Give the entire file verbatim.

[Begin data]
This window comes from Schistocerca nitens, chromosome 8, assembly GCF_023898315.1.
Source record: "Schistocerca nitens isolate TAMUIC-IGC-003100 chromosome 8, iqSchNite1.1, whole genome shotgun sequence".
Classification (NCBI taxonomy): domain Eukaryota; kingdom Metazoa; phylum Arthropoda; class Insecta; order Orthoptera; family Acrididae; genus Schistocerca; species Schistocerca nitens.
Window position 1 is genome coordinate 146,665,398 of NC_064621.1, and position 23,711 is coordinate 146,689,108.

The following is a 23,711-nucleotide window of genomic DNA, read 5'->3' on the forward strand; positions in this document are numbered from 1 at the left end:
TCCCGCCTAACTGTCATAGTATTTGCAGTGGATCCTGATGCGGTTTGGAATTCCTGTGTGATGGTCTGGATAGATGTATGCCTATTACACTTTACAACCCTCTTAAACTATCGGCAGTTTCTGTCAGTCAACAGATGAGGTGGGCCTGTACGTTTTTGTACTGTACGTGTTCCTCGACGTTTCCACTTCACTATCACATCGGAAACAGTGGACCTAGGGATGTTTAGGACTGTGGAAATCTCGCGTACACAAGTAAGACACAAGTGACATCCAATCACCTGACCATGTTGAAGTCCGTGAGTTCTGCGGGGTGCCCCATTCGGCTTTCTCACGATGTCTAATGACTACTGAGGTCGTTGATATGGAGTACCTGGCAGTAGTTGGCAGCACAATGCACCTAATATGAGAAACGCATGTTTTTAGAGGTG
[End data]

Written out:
This window comes from Schistocerca nitens, chromosome 8, assembly GCF_023898315.1.
Source record: "Schistocerca nitens isolate TAMUIC-IGC-003100 chromosome 8, iqSchNite1.1, whole genome shotgun sequence".
Classification (NCBI taxonomy): domain Eukaryota; kingdom Metazoa; phylum Arthropoda; class Insecta; order Orthoptera; family Acrididae; genus Schistocerca; species Schistocerca nitens.
Window position 1 is genome coordinate 146,665,398 of NC_064621.1, and position 23,711 is coordinate 146,689,108.

The following is a 23,711-nucleotide window of genomic DNA, read 5'->3' on the forward strand; positions in this document are numbered from 1 at the left end:
TCCCGCCTAACTGTCATAGTATTTGCAGTGGATCCTGATGCGGTTTGGAATTCCTGTGTGATGGTCTGGATAGATGTATGCCTATTACACTTTACAACCCTCTTAAACTATCGGCAGTTTCTGTCAGTCAACAGATGAGGTGGGCCTGTACGTTTTTGTACTGTACGTGTTCCTCGACGTTTCCACTTCACTATCACATCGGAAACAGTGGACCTAGGGATGTTTAGGACTGTGGAAATCTCGCGTACACAAGTAAGACACAAGTGACATCCAATCACCTGACCATGTTGAAGTCCGTGAGTTCTGCGGGGTGCCCCATTCGGCTTTCTCACGATGTCTAATGACTACTGAGGTCGTTGATATGGAGTACCTGGCAGTAGTTGGCAGCACAATGCACCTAATATGAGAAACGCATGTTTTTAGAGGTG